Banning dog breeds and preventing dog bites

Animals Animal Welfare Dogs Pet Care Legislation Posted Apr 13, 2023
Banning dog breeds is not an effective answer to preventing dog bites and altercations. Each individual dog should be assessed based on their actual behaviour - and there’s widespread agreement that there’s more to an individual dog’s tendency to bite than just breed.
Stop labelling dog breeds as bad

All too often we see the breed of dog mentioned when dog attacks and bites are reported in media. Not only can this be inaccurately reported and presented, but the breed of a dog is irrelevant to why the dog attack occurred. The breed of a dog does not make it any more friendly, or any more dangerous. Every dog has the potential to be aggressive or bite, and every dog owner has a responsibility to ensure their dog does not pose a danger to themselves or others.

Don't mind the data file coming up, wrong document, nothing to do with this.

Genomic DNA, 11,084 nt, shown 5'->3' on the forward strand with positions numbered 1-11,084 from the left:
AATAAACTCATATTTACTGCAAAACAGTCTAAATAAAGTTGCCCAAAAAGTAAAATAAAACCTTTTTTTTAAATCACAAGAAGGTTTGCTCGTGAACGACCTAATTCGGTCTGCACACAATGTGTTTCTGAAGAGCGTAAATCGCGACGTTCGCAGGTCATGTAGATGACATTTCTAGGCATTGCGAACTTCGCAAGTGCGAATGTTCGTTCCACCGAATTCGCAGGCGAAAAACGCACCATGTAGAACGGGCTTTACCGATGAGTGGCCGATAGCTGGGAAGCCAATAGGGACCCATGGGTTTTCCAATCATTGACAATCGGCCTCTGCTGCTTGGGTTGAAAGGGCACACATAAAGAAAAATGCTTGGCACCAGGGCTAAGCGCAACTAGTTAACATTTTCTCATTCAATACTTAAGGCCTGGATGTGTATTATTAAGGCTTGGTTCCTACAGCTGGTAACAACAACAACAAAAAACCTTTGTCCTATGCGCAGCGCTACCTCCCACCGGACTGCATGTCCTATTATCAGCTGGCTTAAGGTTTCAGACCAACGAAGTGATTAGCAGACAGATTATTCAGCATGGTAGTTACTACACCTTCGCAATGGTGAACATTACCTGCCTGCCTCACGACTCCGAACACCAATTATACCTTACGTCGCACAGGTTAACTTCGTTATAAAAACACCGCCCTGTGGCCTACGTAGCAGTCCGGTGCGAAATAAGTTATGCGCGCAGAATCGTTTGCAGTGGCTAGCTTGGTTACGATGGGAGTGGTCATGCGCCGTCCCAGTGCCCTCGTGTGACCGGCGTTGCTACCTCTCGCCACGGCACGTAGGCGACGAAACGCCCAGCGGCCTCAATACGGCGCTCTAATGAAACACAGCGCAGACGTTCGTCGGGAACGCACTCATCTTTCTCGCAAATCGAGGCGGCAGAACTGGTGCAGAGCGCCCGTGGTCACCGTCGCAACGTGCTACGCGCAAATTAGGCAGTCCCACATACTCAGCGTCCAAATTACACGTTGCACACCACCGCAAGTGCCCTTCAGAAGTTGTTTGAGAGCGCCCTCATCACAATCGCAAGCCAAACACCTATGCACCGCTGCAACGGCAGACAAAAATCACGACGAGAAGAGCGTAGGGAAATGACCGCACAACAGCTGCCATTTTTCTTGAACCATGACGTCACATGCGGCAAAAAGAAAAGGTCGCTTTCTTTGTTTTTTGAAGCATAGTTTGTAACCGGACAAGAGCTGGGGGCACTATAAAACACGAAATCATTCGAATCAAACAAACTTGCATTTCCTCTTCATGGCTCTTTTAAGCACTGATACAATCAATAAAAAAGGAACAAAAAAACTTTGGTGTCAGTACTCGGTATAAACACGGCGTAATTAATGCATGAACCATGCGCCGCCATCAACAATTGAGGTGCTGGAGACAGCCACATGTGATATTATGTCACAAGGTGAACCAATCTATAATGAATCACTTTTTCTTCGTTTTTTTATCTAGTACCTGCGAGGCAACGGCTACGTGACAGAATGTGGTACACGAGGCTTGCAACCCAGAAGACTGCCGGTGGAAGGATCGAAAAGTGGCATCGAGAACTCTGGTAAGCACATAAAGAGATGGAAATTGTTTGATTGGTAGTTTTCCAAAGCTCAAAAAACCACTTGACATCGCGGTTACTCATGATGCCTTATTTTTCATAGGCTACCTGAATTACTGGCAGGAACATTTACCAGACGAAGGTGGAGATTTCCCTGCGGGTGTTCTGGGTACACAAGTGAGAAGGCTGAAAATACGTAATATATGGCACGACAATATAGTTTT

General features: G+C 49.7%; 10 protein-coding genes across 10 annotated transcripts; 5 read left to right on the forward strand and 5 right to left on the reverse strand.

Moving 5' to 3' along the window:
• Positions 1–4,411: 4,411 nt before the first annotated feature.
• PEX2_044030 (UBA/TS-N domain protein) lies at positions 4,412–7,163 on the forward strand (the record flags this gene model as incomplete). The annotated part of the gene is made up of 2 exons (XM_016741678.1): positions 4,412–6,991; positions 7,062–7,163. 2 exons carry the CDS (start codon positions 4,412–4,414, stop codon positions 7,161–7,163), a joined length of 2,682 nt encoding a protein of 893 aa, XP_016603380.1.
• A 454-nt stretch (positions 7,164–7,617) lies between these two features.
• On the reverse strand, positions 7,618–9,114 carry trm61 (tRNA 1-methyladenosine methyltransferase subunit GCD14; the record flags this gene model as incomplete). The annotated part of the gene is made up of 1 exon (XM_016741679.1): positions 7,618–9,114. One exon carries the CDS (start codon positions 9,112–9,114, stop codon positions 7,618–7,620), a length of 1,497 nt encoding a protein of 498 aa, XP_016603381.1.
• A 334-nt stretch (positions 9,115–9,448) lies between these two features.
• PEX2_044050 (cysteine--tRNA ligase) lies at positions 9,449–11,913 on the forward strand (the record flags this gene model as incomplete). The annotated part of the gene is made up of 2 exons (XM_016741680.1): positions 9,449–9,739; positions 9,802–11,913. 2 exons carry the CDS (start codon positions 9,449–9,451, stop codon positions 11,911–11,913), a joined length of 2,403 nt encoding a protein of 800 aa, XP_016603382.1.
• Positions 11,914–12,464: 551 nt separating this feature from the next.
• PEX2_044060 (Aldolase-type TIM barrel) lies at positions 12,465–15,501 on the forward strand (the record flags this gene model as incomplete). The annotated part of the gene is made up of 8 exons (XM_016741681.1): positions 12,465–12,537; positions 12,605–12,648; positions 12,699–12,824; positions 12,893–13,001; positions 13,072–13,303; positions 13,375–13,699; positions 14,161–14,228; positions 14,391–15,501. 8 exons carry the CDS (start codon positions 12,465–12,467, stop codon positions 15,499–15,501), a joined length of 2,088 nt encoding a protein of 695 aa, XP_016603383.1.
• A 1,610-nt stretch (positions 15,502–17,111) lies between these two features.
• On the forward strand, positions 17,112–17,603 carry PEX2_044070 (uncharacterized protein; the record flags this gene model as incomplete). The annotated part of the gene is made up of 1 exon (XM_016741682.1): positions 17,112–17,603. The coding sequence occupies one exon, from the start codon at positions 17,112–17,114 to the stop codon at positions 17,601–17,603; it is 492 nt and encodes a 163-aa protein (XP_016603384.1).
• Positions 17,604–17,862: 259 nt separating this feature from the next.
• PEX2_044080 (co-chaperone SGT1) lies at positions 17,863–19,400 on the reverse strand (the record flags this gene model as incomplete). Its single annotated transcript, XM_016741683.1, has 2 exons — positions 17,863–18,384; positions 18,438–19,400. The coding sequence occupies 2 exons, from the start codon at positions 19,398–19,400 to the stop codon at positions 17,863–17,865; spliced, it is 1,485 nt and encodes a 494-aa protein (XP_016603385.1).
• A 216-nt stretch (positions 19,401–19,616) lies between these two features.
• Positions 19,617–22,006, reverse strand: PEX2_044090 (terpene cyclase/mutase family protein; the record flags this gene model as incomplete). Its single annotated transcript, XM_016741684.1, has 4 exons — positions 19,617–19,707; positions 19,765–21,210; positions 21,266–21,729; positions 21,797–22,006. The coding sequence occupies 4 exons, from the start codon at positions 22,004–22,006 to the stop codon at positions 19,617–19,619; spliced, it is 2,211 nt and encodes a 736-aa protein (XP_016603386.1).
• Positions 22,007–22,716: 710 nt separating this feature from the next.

Based on scientific evidence, the RSPCA does not support Breed Specific Legislation.

Dog attacks are a serious problem that requires a serious and effective long-term solution from government, councils and ourselves as members of the community.

Breaking Bully Breed Stigmas

It breaks our heart at the RSPCA to see regular hatred online and in the media for ‘bull’ breeds, seemingly largely due to dog attack reporting. We know, as do our adopters, just how incredible ‘bull breed’ dogs can be as companions and you guessed it, they’re the most common mix breed of dogs we rehome at the RSPCA in Queensland! Read about our Adoptabull campaign we created to break down this negative barrier.

A dog’s ability to bite

There is widespread agreement that a dog’s individual tendency to bite depends on at least five interacting factors:

  1. Heredity
  2. Early experience
  3. Socialsiation and training
  4. Health
  5. The behaviour of the victim

For any preventative strategy to be successful, it needs to address all factors as well as provide mechanisms to protect the community as a whole.

How we can prevent dog attacks
  1. Education